Sample Applications

Sample Applications is a collection of ready-to-run applications which can be deployed to Helion Stackato with a couple of clicks. This interface uses the same API as the CLI client, pulling the source code from a Git repository rather than pushing an archive from the user's local filesystem.

Users have access to the main Sample Applications interface (see the Helion Stackato User Guide), but do not have access to add new applications or store definitions.

Creating a Sample Application Store

The Sample Applications interface exposes multiple "stores" which specify the available applications. These stores are source from definition files specified in the main Settings page of the Management Console or set using kato config.

Store Definition

Store definition YAML files describe each store and its apps, including a link to the source location for each app. For example:

  title: Third Party Apps for Helion Stackato
  contact: Helion Stackato Support <>

- name: Bugzilla
  id: bugzilla
  desc: A bug tracking system for individuals or groups of developers
  framework: perl
  runtime: perl514
  services: mysql
  license: MPL
  commit: master
  mem: 256

- name: Django CMS
  id: django-cms
  desc: A content management system platform for publishing content on the internet.
  framework: python
  runtime: python27
  services: postgresql
  license: BSD
  commit: stackato
  mem: 128

- name: Node Chat
  id: node-chat
  desc: A simple chat application in Node.js with no other dependencies. Originally written by Ryan Dahl, the creator of Node.js.
  framework: node
  runtime: node
  commit: master
  mem: 64
  license: MIT

The YAML string requires two top-level keys: store and apps.


Contains entries that define the store.

Text used as a display name for Sample Applications in the Management Console.
A name and email address of the store maintainer.
An image used for the Sample Applications icon. Specified as a full URL.


This is an array of items (see YAML format above), one for each app in the store. Each app is defined by the following fields:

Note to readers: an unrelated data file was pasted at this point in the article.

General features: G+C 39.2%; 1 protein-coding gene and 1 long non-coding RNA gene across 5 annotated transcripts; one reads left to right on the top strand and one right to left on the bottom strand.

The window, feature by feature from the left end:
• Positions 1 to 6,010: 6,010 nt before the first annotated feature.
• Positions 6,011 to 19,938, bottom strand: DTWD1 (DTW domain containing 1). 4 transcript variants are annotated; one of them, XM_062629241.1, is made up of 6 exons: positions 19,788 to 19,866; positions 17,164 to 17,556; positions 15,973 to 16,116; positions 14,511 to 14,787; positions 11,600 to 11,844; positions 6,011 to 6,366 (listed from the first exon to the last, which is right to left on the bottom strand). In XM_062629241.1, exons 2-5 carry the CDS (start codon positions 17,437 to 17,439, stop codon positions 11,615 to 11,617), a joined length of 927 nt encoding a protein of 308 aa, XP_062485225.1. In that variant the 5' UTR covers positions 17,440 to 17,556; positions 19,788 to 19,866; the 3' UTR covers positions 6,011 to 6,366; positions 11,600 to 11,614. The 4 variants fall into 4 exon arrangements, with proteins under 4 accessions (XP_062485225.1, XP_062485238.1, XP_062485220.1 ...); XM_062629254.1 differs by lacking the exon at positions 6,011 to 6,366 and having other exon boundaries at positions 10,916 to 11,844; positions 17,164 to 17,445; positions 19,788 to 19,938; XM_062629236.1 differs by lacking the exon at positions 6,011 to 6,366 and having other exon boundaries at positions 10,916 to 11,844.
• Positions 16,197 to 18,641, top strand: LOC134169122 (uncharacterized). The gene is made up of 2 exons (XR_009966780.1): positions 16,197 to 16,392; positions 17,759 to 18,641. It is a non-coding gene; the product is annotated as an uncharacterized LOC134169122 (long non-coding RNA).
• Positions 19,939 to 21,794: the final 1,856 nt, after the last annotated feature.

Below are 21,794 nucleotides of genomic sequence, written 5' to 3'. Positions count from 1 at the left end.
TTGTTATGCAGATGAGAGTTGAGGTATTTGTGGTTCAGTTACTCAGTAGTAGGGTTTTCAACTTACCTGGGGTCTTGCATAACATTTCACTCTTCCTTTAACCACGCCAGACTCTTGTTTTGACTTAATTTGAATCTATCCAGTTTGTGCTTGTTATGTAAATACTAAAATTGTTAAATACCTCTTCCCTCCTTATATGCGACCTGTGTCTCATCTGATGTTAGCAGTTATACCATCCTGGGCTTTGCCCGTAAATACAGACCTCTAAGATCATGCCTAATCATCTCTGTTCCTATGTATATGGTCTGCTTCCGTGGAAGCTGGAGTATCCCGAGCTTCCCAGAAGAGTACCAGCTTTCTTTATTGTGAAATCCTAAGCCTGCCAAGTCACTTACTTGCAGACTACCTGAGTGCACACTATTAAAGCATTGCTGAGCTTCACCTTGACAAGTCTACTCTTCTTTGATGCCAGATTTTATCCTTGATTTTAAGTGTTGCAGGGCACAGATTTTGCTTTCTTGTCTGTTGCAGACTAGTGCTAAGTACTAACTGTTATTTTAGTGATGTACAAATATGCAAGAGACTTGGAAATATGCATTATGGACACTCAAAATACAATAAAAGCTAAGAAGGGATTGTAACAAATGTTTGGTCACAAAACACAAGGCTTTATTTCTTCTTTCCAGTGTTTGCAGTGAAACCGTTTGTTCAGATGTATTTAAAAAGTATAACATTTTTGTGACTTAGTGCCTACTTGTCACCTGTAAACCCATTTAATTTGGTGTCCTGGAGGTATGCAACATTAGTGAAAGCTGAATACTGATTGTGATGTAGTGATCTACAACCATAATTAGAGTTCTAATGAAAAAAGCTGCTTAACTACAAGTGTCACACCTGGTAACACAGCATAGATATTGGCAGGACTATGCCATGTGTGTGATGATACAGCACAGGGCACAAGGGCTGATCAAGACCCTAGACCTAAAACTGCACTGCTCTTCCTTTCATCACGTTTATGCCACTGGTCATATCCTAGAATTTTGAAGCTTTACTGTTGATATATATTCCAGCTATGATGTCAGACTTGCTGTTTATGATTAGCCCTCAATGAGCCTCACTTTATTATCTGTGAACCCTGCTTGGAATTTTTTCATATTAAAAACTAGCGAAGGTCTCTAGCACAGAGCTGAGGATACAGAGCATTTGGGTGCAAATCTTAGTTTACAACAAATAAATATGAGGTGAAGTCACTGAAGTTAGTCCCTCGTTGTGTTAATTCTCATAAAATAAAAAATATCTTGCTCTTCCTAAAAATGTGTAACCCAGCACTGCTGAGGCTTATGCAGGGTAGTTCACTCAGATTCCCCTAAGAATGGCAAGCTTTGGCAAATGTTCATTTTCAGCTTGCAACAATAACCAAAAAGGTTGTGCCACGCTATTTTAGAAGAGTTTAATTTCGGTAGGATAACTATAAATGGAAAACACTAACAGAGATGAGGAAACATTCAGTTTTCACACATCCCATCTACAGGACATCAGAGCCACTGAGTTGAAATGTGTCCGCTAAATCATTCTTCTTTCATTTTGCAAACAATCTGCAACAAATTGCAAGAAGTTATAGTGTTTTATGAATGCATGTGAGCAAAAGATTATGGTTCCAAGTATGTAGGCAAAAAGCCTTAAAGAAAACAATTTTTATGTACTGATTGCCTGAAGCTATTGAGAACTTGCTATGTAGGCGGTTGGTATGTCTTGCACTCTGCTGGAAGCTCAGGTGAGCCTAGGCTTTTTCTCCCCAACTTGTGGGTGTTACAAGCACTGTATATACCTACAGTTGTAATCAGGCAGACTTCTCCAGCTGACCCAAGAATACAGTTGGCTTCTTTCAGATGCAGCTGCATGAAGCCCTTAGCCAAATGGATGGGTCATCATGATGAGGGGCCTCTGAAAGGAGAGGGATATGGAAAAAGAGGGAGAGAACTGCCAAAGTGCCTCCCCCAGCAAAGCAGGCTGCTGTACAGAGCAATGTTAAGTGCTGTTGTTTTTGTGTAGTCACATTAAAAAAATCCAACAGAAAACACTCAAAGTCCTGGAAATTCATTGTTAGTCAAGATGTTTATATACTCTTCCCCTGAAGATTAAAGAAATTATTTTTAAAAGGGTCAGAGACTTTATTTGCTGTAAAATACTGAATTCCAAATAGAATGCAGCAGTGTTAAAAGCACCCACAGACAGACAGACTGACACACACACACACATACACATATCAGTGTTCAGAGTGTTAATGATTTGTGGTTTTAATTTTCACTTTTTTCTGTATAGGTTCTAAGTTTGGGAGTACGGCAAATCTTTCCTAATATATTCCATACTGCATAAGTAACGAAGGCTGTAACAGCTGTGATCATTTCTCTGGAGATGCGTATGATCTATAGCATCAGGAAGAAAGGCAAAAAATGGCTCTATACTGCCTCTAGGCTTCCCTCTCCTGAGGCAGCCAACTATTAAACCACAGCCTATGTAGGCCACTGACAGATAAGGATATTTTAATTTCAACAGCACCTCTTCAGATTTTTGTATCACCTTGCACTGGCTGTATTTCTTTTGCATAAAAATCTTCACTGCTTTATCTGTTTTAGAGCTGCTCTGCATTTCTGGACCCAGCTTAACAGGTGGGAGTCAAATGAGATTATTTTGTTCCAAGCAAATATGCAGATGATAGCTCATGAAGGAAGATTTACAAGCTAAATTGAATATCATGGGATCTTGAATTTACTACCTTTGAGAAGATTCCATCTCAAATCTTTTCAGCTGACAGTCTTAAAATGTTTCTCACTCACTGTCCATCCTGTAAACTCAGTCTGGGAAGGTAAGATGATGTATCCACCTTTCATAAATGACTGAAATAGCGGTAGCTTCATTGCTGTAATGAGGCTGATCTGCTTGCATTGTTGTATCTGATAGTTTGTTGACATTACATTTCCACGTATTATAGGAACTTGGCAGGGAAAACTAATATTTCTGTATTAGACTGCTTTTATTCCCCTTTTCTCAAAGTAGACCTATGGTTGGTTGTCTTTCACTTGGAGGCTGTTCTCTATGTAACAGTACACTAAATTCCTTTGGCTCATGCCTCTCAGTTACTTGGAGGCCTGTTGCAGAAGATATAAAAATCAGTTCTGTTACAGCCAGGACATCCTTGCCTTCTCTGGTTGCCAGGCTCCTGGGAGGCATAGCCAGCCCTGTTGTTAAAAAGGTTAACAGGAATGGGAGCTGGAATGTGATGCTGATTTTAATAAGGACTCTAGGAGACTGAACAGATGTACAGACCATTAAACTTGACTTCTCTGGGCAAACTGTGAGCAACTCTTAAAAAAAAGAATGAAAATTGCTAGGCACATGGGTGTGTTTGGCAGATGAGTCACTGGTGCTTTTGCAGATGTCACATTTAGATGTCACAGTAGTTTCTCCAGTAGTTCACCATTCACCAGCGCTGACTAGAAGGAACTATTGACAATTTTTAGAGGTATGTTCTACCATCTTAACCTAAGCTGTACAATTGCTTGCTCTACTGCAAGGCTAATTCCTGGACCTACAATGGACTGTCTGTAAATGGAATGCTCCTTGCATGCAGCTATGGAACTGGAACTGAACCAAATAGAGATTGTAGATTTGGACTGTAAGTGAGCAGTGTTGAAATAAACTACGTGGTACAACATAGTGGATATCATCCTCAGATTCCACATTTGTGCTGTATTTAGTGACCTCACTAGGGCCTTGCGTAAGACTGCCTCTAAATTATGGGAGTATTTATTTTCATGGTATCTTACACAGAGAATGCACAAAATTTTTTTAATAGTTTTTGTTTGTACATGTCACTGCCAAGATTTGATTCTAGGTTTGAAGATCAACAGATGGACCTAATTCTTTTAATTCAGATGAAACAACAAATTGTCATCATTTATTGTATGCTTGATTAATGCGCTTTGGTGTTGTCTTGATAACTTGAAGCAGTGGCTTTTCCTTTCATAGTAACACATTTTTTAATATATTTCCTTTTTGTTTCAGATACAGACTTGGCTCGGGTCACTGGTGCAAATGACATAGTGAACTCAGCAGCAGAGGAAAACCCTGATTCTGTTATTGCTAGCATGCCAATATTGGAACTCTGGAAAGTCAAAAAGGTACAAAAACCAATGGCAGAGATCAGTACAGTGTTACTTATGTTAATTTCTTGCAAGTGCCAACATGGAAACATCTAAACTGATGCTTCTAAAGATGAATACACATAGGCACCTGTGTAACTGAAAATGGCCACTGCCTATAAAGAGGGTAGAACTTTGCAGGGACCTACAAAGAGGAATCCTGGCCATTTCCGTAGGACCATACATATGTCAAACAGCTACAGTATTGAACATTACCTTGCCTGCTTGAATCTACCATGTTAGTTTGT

The name of the app as displayed in the Sample Applications list.
A short description of the app, displayed below the name.
A short, lowercase, unique string associated with the app. Apps are sorted alphabetically in the list based on this field.
URL of the git repository where the app code resides.
Branch name, tag name, or exact commit hash to use. If unspecified, the HEAD commit of master branch is used.
The framework, if the app is deployed using the Legacy Buildpack (for example, perl, python, node, rails3).
An image used for the app icon specified either as a full URL, a file relative to the store key icon-url URL, default, or other variable values.
A URL pointing to documentation for the app.
Optional string indicating the software license of the app (for example, MIT, MPL, BSD).
Memory requirements of the app (integer, in MB).
The runtime, if the app is deployed using the Legacy Buildpack (for example, java, python32, ruby19, php, perl518).
Data services required by the app.


The store definition settings do not override settings in the application's manifest.yml file.

Hosting the Store Definition Files

The YAML files defining the stores can be served via HTTP or HTTPS by any web server at a URL accessible from the Cloud Controller.

Adding Sample Applications to Helion Stackato

  1. Log into the Management Console,
  2. Select Settings > HPE Helion Stackato Settings from the menu.
  3. In the Sample Application URLs section, enter a name and content URL for your store definition YAML file then click Add Sample Application URL.

To confirm that the Sample Applications page is loading correctly, click Applications and then view the list of applications displayed. If a Sample Application URL fails to load, a CC Catalog Manager error appears in the Event Log.

Sample Application URLs can also be viewed, added, deleted, enabled, and disabled with kato config. For example:

$ kato config get cloud_controller_ng app_store